Friday, July 4, 2008
Rather than save it for last, i'm gonna start with the song that inspired this post. It could be construed as too literal, but Jerry Jeff was best at being blunt.
mp3: Jerry Jeff Walker - Life on the Road
buy Scamp (1996)
Since the introduction of the automobile, Americans have long had an affinity for The Highway. Whether it represents the distance between a man and his lover, the treacherous path taken while transporting precious cargo, or a mythical place where the good go to be bad, the highway has always possessed transcendental qualities.
mp3: Owen Temple - Tennessee Highway
buy General Store (2002)
mp3: The Everybodyfields - Out On The Highway
buy Nothing Is Okay (2007)
mp3: Bob Dylan - Highway 61 Revisited (alt take)
buy No Direction Home - The Bootleg Series, Vol. 7 (1995)
There's something special about the feeling you get from being on The Road. Whether you're a traveling musician or not, there's a calming effect that comes from the mixture of the soft hum of your tires on the blacktop, the wind in your face, and the surrounding scenery. The long stretches with nothing to do except bounce stuff around in your head have no doubt spawned some of your favorite songs from your favorite artists.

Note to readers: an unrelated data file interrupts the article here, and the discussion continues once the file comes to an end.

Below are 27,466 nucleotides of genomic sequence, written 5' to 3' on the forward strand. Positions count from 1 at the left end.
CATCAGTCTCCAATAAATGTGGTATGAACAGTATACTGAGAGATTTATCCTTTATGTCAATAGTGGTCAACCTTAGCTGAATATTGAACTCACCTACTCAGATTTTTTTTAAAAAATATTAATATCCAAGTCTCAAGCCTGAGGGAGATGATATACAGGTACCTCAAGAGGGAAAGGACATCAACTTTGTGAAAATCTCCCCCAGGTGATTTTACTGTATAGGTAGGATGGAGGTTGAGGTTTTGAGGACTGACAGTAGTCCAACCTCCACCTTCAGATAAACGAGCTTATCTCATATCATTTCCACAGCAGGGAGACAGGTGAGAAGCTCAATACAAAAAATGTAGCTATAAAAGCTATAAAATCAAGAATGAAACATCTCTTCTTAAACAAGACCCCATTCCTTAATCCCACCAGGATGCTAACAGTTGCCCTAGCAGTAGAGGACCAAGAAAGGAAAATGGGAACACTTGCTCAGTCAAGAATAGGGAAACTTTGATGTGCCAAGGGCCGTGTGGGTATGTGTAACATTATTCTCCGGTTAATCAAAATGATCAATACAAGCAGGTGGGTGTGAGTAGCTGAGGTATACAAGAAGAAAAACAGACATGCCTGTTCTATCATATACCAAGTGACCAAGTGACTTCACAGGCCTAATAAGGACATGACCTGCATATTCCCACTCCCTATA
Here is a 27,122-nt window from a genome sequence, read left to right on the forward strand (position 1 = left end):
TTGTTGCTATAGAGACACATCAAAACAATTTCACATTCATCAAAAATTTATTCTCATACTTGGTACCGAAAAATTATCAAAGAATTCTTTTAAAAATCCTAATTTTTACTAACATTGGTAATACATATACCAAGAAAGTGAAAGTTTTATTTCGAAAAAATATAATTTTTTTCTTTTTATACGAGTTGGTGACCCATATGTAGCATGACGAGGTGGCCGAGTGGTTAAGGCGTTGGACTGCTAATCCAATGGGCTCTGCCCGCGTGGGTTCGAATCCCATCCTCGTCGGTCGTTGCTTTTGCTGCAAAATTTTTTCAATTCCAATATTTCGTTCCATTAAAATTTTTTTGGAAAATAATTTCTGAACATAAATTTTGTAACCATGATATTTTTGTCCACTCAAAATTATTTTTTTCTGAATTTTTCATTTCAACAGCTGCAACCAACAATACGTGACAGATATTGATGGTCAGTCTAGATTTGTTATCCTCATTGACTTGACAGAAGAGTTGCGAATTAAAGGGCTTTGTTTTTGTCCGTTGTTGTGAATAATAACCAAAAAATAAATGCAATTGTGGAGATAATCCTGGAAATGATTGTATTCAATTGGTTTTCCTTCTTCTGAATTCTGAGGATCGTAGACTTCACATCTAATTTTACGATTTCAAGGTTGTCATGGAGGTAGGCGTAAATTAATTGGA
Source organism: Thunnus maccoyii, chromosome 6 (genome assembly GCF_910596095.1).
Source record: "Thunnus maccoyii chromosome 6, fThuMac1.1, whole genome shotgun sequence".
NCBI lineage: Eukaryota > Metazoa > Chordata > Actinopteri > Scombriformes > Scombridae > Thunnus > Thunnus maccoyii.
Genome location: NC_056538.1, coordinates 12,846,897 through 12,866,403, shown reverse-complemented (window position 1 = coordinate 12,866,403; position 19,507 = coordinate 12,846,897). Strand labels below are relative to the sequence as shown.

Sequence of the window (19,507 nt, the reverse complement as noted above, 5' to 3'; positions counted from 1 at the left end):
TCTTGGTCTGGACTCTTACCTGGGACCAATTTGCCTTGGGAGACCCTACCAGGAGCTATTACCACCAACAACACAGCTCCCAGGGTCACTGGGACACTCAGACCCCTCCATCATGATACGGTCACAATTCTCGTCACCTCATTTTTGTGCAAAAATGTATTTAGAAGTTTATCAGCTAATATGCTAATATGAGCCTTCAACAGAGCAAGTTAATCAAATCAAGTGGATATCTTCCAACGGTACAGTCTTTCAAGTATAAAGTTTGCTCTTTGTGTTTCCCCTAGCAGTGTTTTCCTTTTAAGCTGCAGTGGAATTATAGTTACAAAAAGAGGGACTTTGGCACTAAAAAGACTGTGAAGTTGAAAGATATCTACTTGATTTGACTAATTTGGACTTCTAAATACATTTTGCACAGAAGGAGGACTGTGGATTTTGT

mp3: Hayes Carll - Down The Road Tonight
buy Little Rock (2005)
mp3: Bruce Robison - Driving All Night Long
buy Long Way Home From Anywhere (1999)
mp3: Patty Griffin - Long Ride Home
buy Comfort In The Curves (1997)
from Old Blevins Road (2001)
mp3: Bleu Edmondson - What I Left Behind
buy Southland (2001)
buy Conviction (2005)
Often portrayed as a metaphor for life itself, The Road takes on deeper responsibility when it determines the destination and not simply the gettin' there.
mp3: The Avett Brothers - Salina
buy Emotionalism (2007)
mp3: Reckless Kelly - Desolation Angels
buy Under The Table & Above The Sun (2003)
mp3: Walt Wilkins - I Chose This Road
buy Mustang Island (2005)
i'll leave you with some gems from Townes......
"it's a hard road you're travelin'/you can't walk it alone/find a big man to stand beside you"
"mother thinks the road is long and lonely/
little brother thinks the road is straight and fine/
little darling thinks the road is soft and lovely/
i'm thankful that old road is a friend of mine"
"there's lots of things along the road i'd surely like to see/
i'd like to lean into the wind and tell myself i'm free/
but your softest whisper's louder than the highway's call to me/
close your eyes, i'll be here in the mornin'/
close your eyes, i'll be here for a while"